2. It’s the very first thing Naomi Klein mentions in “This Changes Everything.” Ontario passed a very green bill requiring the province to be carbon-free by such-and-such a date. To win over voters, the bill mandated that the necessary solar panels, etc., be built by Ontario companies. And, of course, this violated existing trade laws (protectionism!) and was shot to hell by the appropriate international courts.

    Actually, Klein’s book, subtitled “Capitalism Versus The Climate,” isn’t as radical as the subtitle suggests. She doesn’t call for worldwide socialism or anarchism. Merely for the end of corporate rule. It’s hard to imagine how any rational person could disagree.

    I don’t see how corporations are useful, now. Once upon a time, maybe, and only just maybe. Certain functions of industrial production require massive amounts of widespread corroboration. You don’t want every state in the Union building railroad tracks with different-gauge spacing between the rails. (Actually, the South had that problem, one of the reasons the North kicked its ass in the war; transporting goods was a lot more efficient in the North, where railroad monopolies ruled.)

    Eric Schlosser had it right in “Fast Food Nation.” The 20th century’s greatest threats were presented by totalitarian governments. Now, the totalitarian threat is corporate. I’ve yet to come across a convincing argument why these entities should exist anymore.

    • Klein is entirely typical of what we “extreme leftists” are: practical. That’s what so frustrating. The right has become more radical than anyone I’ve seen on the left in my lifetime. Yet we have the Villagers claiming that what we really need is some kind of centrist political party as though the two sides were equivalent. We just can’t win.

      People can be against what Klein is calling for because it will be posed as the collective ganging up on poor family farms that are just exercising their rights. That’s how the GMO labeling bill went down here in “liberal” California.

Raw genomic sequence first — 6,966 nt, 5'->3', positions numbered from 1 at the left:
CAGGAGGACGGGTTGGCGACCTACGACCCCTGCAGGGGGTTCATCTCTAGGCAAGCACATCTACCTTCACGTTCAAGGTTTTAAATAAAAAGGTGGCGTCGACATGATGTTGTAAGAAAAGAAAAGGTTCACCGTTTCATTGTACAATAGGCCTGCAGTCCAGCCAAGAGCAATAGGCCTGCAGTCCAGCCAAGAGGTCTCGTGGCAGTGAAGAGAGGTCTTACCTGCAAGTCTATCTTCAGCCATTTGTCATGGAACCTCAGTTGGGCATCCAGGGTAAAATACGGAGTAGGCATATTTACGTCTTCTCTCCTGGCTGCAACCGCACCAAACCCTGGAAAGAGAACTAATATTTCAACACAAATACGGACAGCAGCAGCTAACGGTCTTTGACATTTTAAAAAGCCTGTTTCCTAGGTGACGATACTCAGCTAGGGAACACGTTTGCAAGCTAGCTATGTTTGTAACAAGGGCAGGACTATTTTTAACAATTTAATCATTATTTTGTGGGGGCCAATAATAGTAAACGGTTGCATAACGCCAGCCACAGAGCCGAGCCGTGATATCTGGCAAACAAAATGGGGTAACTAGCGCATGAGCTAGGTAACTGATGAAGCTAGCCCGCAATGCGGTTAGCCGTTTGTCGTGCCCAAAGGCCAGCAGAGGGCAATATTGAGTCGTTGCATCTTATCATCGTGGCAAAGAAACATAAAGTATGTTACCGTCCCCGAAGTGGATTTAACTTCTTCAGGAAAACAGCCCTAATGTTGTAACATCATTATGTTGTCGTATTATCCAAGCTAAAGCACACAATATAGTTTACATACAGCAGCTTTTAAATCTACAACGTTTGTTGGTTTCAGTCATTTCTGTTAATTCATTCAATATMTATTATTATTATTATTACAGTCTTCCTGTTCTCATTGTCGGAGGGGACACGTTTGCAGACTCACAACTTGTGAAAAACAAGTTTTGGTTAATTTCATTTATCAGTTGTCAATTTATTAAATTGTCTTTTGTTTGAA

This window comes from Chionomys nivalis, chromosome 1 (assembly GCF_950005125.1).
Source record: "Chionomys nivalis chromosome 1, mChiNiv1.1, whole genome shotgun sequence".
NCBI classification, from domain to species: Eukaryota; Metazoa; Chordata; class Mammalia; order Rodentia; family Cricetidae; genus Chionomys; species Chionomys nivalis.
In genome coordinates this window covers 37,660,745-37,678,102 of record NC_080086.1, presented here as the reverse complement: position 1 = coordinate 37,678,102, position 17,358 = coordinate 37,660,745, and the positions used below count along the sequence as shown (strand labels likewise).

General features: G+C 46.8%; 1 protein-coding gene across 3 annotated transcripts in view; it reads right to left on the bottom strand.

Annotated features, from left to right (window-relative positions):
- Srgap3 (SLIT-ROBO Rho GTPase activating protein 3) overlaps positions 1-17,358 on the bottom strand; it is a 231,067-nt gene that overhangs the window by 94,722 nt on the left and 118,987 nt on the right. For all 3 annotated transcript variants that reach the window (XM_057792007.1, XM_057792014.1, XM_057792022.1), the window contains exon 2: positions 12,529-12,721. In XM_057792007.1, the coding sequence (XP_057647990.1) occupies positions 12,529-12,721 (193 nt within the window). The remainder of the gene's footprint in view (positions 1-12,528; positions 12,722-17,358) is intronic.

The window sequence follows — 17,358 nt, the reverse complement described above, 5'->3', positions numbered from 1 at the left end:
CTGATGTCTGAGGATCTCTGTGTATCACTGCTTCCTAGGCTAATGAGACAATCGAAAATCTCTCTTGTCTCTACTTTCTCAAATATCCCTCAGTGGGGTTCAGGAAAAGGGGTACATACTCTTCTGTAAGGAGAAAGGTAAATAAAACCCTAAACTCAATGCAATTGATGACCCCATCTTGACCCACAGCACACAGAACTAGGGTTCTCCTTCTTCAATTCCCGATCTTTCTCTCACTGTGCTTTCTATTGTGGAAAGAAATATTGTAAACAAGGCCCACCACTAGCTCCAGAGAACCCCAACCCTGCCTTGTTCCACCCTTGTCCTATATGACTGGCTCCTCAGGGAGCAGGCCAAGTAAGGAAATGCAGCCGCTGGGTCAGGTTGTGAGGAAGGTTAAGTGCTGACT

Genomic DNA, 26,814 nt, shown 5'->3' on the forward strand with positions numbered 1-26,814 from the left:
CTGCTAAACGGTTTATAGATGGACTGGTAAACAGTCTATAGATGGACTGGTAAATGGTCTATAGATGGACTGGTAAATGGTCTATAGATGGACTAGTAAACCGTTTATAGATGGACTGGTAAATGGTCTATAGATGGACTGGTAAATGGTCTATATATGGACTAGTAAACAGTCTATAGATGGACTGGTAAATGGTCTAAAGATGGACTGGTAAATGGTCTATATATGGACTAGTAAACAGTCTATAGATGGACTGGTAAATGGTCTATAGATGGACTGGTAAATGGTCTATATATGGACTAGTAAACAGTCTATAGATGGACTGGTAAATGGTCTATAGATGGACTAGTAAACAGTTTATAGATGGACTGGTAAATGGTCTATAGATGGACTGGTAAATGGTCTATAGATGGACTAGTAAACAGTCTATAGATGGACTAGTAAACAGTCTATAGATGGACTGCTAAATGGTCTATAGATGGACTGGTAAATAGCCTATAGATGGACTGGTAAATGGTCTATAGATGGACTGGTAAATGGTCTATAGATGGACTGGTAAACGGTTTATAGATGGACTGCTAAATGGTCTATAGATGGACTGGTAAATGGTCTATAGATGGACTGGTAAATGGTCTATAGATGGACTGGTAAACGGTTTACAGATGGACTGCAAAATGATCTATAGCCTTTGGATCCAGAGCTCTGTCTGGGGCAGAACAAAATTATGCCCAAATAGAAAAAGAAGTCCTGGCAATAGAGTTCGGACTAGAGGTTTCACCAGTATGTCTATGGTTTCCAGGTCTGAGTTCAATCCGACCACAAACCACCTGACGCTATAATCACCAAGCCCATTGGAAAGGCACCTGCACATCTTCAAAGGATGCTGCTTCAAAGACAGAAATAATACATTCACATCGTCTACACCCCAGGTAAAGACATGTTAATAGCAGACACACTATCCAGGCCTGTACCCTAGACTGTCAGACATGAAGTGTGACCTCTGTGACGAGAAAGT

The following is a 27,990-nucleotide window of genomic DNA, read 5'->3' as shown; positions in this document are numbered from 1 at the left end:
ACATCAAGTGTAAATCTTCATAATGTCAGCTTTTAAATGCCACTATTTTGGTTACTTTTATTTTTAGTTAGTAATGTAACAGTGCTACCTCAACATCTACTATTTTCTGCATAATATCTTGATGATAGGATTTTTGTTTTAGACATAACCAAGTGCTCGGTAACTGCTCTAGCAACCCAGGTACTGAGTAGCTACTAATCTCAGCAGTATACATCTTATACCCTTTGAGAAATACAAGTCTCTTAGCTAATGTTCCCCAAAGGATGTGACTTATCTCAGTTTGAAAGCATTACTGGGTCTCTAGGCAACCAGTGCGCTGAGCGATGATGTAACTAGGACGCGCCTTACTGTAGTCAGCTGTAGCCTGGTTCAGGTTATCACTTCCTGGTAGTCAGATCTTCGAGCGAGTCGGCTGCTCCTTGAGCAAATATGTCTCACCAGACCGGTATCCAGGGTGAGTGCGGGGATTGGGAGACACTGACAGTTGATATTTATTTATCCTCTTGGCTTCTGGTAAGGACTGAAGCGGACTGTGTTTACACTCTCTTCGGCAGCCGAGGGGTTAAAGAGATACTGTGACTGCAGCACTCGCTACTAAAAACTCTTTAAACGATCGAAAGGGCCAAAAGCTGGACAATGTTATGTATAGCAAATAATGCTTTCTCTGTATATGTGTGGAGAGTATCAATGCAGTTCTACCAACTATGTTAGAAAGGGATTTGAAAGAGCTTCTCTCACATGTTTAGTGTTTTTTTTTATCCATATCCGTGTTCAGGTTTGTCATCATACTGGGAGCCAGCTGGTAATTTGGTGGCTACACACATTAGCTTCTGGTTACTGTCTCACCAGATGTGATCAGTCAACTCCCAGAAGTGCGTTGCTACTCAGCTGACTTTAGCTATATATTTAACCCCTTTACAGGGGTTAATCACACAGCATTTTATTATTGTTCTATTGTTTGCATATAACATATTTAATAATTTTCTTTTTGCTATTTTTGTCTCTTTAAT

One thing that really put me on the outside when I was a libertarian was that I believed corporations should be eliminated. What I thought was funny was that all these supposed libertarians were pro-corporate. Corporations are just government entities. Why all the love? Well, I eventually learned the reason: libertarians don’t generally care about freedom; they simply fetishize the rich. This is why most libertarians hate unions. A few years ago, I read an excellent article in Reason — a libertarian argument against “right to work” laws. It seemed obvious to me: such laws limit the rights of employer and employee to make contracts. But the reader comments were apoplectic. I think that shows what libertarianism is all about.

      • Friedman (the First) was against unions, too. Which makes no sense from a “freedom of commerce” standpoint. A union is just, at heart, me talking to Shanelle who talks to Jose who talks to Debbie and we all decide not to got to work tomorrow. How can anyone oppose that, unless they believe in slavery?

        Of course what Friedman was really against (although he probably was for slavery) were laws allowing unions to organize and strike without fear of getting one’s head bashed in by a rifle butt or rifle bullet. Again, no sense, as laws prohibit union members from beating up the CEO.

        You do have to respect the intellectual ingenuity of people who create logical-sounding arguments for why universal standards of freedom only apply to one group. What they come up with is often quite amazingly clever (the best of them, not the dim bulbs like Brooks and Friedman The Lesser.) At their finest, they’re like the Catholic theologians of old.

        • It’s curious. No libertarian ever claims that management shouldn’t be able to work together to maximize their profits and screw the workers. But the other way, they have a major problem. I believe it all comes down to the idea business can never be interfered with. They don’t mind the idea of workers getting together. But them stopping scabs from working is where they have a problem. What they fail to see is the businesses already have the government on their side and so any extra-legal efforts on the part of workers is just a function of an unjust system. In Europe, they’ve fixed this problem to some extent.

          But all of this gives libertarians too much credit. These people have never read Robert Nozick and they wouldn’t find what he wrote very compelling. Libertarianism is the philosophy of those who are rich and those who think they soon will be rich. They like the owners of capital and they don’t like the workers. It is as simple as that.